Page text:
5.1.1. Analysis for 5 min of CDA
Figure 4 shows an example of cumulative heat release plotted on a cycle-by-cycle basis for cylinder 2 following 5 min of deactivation at 800 rpm, 100 ft-lb. The gray line in the figure represents baseline cumulative heat release per cycle when cylinder 2 was actively firing and is fairly constant for all engine cycles at this speed/load condition. The black line is the cumulative heat release per cycle for cylinder 2 prior to and following reactivation. Error bars represent two standard deviations of a 30 cycle mean for Qgross,baseline. Cycles 1, 2, 3, and 4 are the cumulative heat release of cylinder 2 when it was deactivated. The transition of cylinder 2 from CDA to firing mode occurs at cycle 5 as shown in Figure 4.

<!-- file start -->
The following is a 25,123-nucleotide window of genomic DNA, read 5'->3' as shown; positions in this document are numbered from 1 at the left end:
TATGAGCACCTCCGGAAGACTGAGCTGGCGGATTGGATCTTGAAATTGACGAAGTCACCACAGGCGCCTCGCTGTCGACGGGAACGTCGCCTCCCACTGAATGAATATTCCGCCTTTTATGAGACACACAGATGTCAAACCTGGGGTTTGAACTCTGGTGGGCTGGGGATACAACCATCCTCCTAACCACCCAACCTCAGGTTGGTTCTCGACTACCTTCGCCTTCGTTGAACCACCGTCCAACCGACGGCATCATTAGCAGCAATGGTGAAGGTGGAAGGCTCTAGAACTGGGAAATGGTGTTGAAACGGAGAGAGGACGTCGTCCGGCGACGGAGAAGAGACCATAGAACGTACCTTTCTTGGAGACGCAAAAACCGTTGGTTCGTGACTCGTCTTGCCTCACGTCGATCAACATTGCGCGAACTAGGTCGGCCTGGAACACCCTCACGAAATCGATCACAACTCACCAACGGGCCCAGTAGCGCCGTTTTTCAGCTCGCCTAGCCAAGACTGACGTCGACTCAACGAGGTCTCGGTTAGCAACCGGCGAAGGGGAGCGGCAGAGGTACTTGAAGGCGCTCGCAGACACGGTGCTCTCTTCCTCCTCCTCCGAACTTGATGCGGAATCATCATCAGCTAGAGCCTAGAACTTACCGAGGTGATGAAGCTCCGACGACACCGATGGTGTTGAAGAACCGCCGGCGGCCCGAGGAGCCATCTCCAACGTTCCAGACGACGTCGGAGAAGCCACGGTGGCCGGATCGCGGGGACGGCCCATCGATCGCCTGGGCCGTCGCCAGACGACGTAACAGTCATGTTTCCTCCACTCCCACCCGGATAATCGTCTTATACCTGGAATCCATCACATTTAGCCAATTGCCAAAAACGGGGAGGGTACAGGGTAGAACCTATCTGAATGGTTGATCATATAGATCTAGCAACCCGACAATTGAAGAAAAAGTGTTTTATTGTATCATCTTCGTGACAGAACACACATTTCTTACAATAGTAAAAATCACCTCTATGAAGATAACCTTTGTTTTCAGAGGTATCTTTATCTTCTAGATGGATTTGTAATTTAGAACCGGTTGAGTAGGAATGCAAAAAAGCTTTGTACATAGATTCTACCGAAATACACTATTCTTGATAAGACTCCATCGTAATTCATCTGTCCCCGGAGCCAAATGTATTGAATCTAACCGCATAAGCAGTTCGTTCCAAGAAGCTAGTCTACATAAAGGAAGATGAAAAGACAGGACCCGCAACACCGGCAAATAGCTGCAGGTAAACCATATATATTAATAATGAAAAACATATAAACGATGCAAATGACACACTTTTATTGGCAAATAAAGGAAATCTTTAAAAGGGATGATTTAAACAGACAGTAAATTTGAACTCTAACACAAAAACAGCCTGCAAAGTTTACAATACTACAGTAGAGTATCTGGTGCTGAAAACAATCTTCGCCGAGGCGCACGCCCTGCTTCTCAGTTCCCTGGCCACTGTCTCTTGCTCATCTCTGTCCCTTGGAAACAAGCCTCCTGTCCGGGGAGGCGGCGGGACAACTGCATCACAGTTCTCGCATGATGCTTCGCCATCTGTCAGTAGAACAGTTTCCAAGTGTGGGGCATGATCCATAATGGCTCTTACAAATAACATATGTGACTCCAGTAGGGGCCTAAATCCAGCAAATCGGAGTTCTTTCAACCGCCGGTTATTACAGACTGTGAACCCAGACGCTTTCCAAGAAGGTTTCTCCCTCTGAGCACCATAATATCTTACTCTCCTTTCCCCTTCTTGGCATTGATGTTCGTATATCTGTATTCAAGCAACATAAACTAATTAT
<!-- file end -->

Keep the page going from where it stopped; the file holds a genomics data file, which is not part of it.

Figure 4. Cumulative heat release per cycle for cylinder 2 after 5 min of deactivation in data set 1 at 800 rpm, 100 ft-lb.
It is clearly seen that the cumulative heat release in cylinder 2 is much higher in the first cycle after reactivation (cycle 5), compared to the gray-colored baseline value. Since the ECM commanded total fueling was identical for baseline and reactivating cases, the difference between black and gray lines is the result of the combustion of accumulated oil. In addition, the difference in Qgross,baseline and Qgross,deactive persists for the next few cycles as well, indicating that the accumulated oil does not combust completely in the first cycle after reactivation. In this analysis, oil combustion is assumed to be complete in the cycle when the error bars overlap for the first time. As such, the area shaded in blue in Figure 4 represents the energy released through the combustion of accumulated oil:
Through the combination of equations (7) and (4), the mass of accumulated oil can be estimated using equation (8),
resulting in a value of 108.41 mg of oil accumulated inside cylinder 2 following 5 min of deactivation at 800 rpm, 100 ft-lb.